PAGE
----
Main Indicators 202020212022 (e)2023 (e)2024 (e)
GDP (billions USD) 1.001.00e2.002.002.00
GDP (Constant Prices, Annual % Change) -2.74.7-3.4-2.31.5
GDP per Capita (USD) 1012141414
General Government Balance (in % of GDP) -4.40.5-2.4-1.6-1.0
General Government Gross Debt (in % of GDP)
Inflation Rate (%) 3.46.713.85.04.0
Unemployment Rate (% of the Labour Force)
Current Account (billions USD) 35.37122.27259.35236.06187.39
Current Account (in % of GDP) 2.46.912.211.18.7

Source: IMF – World Economic Outlook Database, October 2021

Note: (e) Estimated Data

Main Sectors of Industry

Russia has significant natural resources. It is the world's second largest producer of natural gas and the third largest producer of petroleum, but also one of the main producers and exporters of diamonds, nickel and platinum. In addition to the Russia-China gas pipeline launched late 2019, two new gas pipelines (to Germany and Turkey) are scheduled to start operating. Despite its large area, Russia has relatively little arable land due to unfavourable climatic conditions. The country nevertheless owns 10% of the world's agricultural land and is one of the main exporters of cereals. The northern regions of the country focus mainly on livestock, while the southern regions and western Siberia produce cereals. Agriculture contributes 3.7% of the national GDP and employs around 6% of the total working population.
Industry accounts for 30% of Russia's GDP and employs 27% of the workforce. The country inherited most of the industrial bases of the Soviet Union. The most developed sectors are chemistry, metallurgy, mechanics, construction and defence. In response to economic sanctions from the United States and the EU, the government has implemented an import substitution policy that could boost domestic production.
The service sector employs 67% of the population and generates 56.3% of the GDP. Since the 1998 financial crisis, the banking sector has not undergone complete restructuring. Given the size of the country, the transport, communications and trade sectors are particularly important. Tourism is also becoming an important source of income.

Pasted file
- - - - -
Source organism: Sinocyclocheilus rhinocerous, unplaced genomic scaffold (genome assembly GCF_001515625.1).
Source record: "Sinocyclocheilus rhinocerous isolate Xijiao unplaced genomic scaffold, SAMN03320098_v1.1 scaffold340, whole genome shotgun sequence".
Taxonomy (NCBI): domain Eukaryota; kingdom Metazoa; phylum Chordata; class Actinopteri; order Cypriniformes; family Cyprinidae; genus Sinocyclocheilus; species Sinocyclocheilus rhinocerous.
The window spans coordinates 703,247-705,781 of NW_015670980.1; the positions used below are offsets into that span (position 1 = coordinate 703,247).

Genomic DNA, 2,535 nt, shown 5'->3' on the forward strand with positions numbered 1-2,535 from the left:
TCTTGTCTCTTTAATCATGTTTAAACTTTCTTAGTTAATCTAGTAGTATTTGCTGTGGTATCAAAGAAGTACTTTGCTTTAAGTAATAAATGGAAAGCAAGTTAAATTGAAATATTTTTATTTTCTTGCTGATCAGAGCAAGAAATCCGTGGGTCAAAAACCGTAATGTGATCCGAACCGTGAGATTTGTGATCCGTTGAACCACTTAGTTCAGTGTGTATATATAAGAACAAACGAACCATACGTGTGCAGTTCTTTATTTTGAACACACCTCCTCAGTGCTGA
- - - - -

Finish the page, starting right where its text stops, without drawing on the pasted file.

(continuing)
In 2020, due to the COVID-19 pandemic, most economic sectors decreased. Tourism, restaurants, entertainment and the beauty industry were the hardest sectors hit. To a lesser extent, the agriculture sector has been temporarily impacted by the lockdown measures preventing seasonal workers from coming to Russia, but it proved to be very resilient to the crisis. Total losses of 1.78 million jobs were concentrated in four sectors: manufacturing, construction, retail and hospitality, and health/social services (World Bank, quoting Kommersant). In 2021, the recovery was mainly supported by non-commodity sectors including agriculture, construction and manufacturing, as well as retail trade (Euler Hermes).

Breakdown of Economic Activity By Sector Agriculture Industry Services
Employment By Sector (in % of Total Employment) 5.8 26.8 67.4
Value Added (in % of GDP) 3.8 33.2 52.9
Value Added (Annual % Change) -1.3 4.9 4.8

Source: World Bank, Latest Available Data. Because of rounding, the sum of the percentages may be smaller/greater than 100%.


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Indicator of Economic Freedom


The Economic freedom index measure ten components of economic freedom, grouped into four broad categories or pillars of economic freedom: Rule of Law (property rights, freedom from corruption); Limited Government (fiscal freedom, government spending); Regulatory Efficiency (business freedom, labour freedom, monetary freedom); and Open Markets (trade freedom, investment freedom, financial freedom). Each of the freedoms within these four broad categories is individually scored on a scale of 0 to 100. A country’s overall economic freedom score is a simple average of its scores on the 10 individual freedoms.}}

World Rank:
Regional Rank:

Economic freedom in the world (interactive map)
Source: Index of Economic Freedom, Heritage Foundation


Business environment ranking


The business rankings model measures the quality or attractiveness of the business environment in the 82 countries covered by The Economist Intelligence Unit’s Country Forecast reports. It examines ten separate criteria or categories, covering the political environment, the macroeconomic environment, market opportunities, policy towards free enterprise and competition, policy towards foreign investment, foreign trade and exchange controls, taxes, financing, the labour market and infrastructure.

World Rank:

Source: The Economist Intelligence Unit - Business Environment Rankings 2021-2025


Country Risk

See the country risk analysis provided by Coface.